Which means that, frankly, they're not middle-class either. Considered on a hereditary basis, they belong to the upper elite of American society...those whose parents can and will continue to expansively support them financially well into legal adulthood.

    So yeah, I think your theory holds a lot of water. Because their one truly coherent and legitimate complaint is that they have been persistently and comprehensively lied to by their parents, their society, and their government about the utility of the education they've spent all that time getting.

  • Zeeb

    Those 1% income graphs don't appear to think about mobility at all. No thought in controlling for sustained oversized income.

    I have a hard time stereotyping them as any single group. My only definite takes are 1) they've got some disposable time; 2) they seem to have forgotten they can vote with elections and dollars; and 3) they seem to think the US middle class is in the worse shape ever.

    That last one is paramount -- I'm not happy with the state of things, but we do have the largest middle class and highest standard of living anywhere. And we take care of our poor better than ever by any measure. Does anyone really thing the 99 week unemployment benefits are going to end?

    I always hope with events like these that people will come out a little more educated, but I haven't seen signs of that. These same people who complain about outsized corporate profits, CEO pay and financial power will go home and continue to gamble with their 401ks and pensions in an attempt to make above average returns, ignore pension underfunding with realistic inflation expectations, continue financial subsidy of home & student loans, and believe unions need above average retirement while complaining about the jobs those same people (teachers, police) do.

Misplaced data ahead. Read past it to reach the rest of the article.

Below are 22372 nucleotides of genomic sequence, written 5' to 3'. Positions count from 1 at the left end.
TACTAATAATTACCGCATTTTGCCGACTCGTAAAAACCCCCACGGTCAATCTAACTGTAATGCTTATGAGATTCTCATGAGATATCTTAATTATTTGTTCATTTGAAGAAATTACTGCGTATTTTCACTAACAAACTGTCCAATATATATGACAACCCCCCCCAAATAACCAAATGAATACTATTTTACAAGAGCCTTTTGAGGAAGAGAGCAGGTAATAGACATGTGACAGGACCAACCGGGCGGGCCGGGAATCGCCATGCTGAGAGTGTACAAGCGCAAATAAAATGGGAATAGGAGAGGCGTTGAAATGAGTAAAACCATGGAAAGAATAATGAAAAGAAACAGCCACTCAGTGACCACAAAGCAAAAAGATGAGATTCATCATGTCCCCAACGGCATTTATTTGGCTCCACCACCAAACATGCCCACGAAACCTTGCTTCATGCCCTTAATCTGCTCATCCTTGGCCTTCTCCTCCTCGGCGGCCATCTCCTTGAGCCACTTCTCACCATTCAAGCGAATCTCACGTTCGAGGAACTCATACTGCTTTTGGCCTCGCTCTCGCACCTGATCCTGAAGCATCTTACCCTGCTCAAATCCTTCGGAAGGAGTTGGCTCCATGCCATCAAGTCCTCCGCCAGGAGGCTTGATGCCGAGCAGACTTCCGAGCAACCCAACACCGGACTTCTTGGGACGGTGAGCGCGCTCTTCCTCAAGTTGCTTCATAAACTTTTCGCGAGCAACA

I would desperately not like it to be, but OWS ends up looking like a big tardy tantrum. The power to change it exists exactly in the people. Yet instead of throwing out their assumptions, most of those people, in another aspect of their lives, want the system as-is to pay out for them.

  • Mark 2

    A big part of the problem with college is that the costs are hidden. I would guarantee that many if not most kids would choose a different degree if Mamma and Pappa didn't pay have and the other half was hidden in student loans.

    If it seems like someone else is paying, may as well have four years of fun. If you realize you are spending 100K and it is gonna hurt, out goes the degree in Puppeteering, and in comes the degree in Finance, or Engineering - or a trip to trade school to learn the basics of auto mechanics.

    I mean to get yourselves into crazy situations because there was always a safety net and then complain when you didn't make great choices is silly.

    Personally, when I was older and wiser, I went back to college to get a degree that would earn me money - and yes I got loans, but was well aware that I had to pay them back, so puppeteering was not an option. Computer Science was.

  • Mark 2

    It does make the resume look odd though

    MS in Computer Science School B
    BA in Puppeteering School A

  • Mark 2

    And I have always wondered why the government structures student loans so that all degrees are viewed equally. In a private market, I would be much more willing to give an Engineering student a loan, than the sociology student.

    government gives the loan regardless of earning potential because it is unfair not to give loans to sociology students since they are just as valuable as anyone else. Well their 20K annual salaries vs 70K starting for Engineering proves different.

    These kids have been duped by the government they have been stumping for - I actually think the government might owe them the money for encouraging them to enter stupid degrees.